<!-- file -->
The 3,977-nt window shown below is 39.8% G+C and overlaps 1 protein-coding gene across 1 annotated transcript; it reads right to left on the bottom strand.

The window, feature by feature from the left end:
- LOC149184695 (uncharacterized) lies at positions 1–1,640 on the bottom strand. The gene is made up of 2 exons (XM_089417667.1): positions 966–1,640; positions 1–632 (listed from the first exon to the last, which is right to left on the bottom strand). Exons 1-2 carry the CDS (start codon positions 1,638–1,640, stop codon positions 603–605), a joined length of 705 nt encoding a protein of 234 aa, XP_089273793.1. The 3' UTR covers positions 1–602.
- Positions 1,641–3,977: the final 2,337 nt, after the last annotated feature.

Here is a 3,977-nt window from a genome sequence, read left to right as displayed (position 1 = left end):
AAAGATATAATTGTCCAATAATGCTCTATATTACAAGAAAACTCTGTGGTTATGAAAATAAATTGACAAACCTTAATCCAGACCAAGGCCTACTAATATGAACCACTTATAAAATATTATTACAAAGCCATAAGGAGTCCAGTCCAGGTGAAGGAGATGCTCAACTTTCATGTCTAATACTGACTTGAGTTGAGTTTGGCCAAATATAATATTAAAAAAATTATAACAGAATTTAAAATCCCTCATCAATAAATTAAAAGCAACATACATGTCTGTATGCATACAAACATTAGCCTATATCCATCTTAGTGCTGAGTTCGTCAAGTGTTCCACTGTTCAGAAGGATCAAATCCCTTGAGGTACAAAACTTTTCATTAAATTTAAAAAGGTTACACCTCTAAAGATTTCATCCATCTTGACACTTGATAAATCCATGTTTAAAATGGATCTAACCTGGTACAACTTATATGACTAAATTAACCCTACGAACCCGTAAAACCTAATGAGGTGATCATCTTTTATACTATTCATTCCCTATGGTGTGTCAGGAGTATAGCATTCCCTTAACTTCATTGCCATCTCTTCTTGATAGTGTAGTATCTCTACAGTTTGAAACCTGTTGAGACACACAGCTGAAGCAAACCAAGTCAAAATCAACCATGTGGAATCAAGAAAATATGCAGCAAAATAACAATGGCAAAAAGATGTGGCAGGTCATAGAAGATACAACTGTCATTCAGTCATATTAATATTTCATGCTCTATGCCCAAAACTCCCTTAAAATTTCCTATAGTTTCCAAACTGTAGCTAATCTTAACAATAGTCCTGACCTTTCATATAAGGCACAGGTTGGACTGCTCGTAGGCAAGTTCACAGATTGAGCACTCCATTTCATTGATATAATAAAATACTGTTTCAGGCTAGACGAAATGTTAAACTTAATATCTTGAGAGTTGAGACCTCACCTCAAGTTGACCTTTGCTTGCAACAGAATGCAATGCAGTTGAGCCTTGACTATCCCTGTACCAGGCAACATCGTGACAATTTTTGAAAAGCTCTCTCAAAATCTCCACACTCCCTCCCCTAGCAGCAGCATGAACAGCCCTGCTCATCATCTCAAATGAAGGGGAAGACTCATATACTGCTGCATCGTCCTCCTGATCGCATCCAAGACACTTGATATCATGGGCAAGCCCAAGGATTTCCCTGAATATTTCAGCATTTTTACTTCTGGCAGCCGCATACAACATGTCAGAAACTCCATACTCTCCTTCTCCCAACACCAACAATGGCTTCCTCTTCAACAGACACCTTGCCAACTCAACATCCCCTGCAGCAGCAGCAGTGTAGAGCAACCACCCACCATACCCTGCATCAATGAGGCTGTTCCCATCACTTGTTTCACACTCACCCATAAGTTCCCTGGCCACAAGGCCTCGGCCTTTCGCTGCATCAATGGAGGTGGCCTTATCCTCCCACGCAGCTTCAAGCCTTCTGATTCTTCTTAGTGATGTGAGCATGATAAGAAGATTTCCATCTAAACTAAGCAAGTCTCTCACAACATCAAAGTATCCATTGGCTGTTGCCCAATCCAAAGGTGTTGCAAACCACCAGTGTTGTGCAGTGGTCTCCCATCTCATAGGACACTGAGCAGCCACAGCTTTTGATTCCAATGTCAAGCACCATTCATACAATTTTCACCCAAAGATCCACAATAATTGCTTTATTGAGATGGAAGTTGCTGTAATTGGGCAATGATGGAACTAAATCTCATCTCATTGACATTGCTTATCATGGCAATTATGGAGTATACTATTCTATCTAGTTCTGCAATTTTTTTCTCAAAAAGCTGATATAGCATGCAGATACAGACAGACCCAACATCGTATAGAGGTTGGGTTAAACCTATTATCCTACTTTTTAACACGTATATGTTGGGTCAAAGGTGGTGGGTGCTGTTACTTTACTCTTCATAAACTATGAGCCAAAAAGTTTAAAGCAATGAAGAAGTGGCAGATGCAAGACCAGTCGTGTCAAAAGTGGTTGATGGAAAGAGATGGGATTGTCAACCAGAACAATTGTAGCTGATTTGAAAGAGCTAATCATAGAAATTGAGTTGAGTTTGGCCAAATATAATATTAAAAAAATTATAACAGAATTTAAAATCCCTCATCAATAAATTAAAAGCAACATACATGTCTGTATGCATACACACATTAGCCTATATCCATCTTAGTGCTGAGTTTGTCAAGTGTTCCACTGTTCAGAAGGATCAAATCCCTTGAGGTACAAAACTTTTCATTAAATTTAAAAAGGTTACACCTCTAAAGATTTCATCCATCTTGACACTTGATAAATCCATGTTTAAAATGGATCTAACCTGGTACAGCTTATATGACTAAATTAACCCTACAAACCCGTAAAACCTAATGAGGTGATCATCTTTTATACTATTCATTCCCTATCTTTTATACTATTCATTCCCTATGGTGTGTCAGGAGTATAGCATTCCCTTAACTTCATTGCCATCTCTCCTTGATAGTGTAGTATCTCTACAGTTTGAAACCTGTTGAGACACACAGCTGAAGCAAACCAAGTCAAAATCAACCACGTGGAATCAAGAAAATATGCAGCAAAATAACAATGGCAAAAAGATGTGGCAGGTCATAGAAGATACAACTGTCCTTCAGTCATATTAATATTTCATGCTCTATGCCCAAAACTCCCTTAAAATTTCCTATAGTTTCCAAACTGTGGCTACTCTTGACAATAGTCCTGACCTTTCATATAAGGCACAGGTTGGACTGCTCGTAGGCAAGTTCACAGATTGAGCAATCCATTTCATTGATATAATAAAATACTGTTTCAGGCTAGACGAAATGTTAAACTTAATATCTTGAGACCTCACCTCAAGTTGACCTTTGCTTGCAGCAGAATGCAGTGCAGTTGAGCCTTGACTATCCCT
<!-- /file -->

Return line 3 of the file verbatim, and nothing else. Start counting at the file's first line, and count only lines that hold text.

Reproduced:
- LOC149184695 (uncharacterized) lies at positions 1–1,640 on the bottom strand. The gene is made up of 2 exons (XM_089417667.1): positions 966–1,640; positions 1–632 (listed from the first exon to the last, which is right to left on the bottom strand). Exons 1-2 carry the CDS (start codon positions 1,638–1,640, stop codon positions 603–605), a joined length of 705 nt encoding a protein of 234 aa, XP_089273793.1. The 3' UTR covers positions 1–602.